Risks of Refractive Lens Exchange Surgery
No eye surgery is without risk. In eyes that have reasonably good sight, surgery should only be undertaken if the risk of significant loss of vision from the surgery is extremely remote.
Risks involved include:
- Overcorrection or Undercorrection occurs if the prescriptive power of the implanted lens is too strong (overcorrected), or too weak (undercorrected). In most cases it can be corrected with corrective eyewear or with a lens replacement.
- Post operative infection can occur during any surgery though severe infections during lens implantation is rare.
- Post operative increased intraocular pressure. The sooner a surgeon is alerted to this complication, the greater the chance of avoiding serious damage.
- Damage to the natural lens can occur. If the damage is severe, the natural lens may need to be replaced with an intraocular lens.
- Cataract s will develop in over 50 percent of the population by the age of 65; however, there is the some risk that the ICL procedure may cause cataract s at an earlier age.
- Retinal detachment may occur, It should be noted, however, that the occurrence of retinal detachment increases as the degree of myopia increases.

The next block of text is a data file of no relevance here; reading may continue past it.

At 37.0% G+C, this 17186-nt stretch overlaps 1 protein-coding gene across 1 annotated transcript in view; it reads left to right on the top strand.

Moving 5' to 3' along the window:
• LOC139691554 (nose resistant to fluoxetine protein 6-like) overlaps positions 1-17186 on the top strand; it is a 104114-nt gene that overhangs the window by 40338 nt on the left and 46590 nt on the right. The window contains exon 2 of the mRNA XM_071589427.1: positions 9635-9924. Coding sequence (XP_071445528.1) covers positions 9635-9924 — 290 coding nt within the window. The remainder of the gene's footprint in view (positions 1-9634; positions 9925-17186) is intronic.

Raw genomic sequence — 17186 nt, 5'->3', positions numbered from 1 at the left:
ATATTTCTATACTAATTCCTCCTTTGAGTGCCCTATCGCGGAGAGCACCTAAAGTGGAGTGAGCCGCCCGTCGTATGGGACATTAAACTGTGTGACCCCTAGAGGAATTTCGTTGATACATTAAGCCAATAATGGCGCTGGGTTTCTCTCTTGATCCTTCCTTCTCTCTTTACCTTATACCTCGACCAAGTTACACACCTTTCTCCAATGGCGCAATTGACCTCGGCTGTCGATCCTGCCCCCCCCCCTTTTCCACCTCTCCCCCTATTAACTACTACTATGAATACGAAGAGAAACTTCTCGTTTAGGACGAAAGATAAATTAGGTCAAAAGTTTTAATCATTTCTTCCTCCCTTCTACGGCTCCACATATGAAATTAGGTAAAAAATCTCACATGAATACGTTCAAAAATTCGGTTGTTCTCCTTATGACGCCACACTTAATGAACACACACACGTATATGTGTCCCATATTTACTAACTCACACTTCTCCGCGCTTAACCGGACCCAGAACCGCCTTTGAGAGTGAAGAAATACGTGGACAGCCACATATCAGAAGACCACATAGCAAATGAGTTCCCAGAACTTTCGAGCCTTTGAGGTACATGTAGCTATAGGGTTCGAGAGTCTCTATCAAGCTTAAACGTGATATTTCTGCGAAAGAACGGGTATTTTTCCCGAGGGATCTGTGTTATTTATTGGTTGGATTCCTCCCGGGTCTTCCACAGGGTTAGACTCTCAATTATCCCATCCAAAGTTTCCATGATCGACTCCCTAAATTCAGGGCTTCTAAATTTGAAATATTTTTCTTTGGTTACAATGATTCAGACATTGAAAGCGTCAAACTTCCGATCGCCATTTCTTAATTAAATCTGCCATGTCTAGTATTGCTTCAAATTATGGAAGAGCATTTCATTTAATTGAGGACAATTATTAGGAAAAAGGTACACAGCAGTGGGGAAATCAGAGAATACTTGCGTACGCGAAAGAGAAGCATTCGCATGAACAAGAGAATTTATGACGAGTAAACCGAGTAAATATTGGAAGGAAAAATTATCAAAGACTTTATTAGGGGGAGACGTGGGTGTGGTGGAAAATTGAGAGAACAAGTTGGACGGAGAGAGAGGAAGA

- Halos, glare, and double vision; accommodating lenses and monofocal lenses significantly diminish this risk.
- Vision loss is extremely rare. Typically the loss of visual acuity is due to bleeding, severe inflammation, or an untreated infection.
- It is important to note that the majority of these risks are present in all refractive procedures, including LASIK and PRK .
Factors which affect the level of risk are:
- Surgical technique
- Minimal trauma to the inside of eye
- Small self-sealing wounds
- Superior antibacterial agents
- Detection of eye problems preoperatively
- Surgical instrumentation
- Operating room sterility
- Specific eye diseases (like Macular Degeneration , Glaucoma , Corneal Disease such as Fuchs Dystrophy , Diabetic Retinopathy)
Over the last decade of cataract and lens exchange surgery (some 14,000 cases) our incidence of significant loss of vision is less than 0.1% or one in a thousand. Many of these patients have considerable general infirmity which limits their ability to heal and combat infection, and many have had significant disease or injury to the eye prior to having cataract surgery.
The risk for healthy patients with normal eyes is difficult to estimate, but certainly is much less than one in a thousand. In our practice over this past decade we are unaware of a single cataract patient with healthy eyes under the age of 70 who has had a significant loss of vision with this surgery*.
The ICL risks of vision loss and cataract development are rare. Improvements to implantable contact lens models have diminished the frequency of many ICL risks.
*loss of three or more lines of vision on Snellen chart.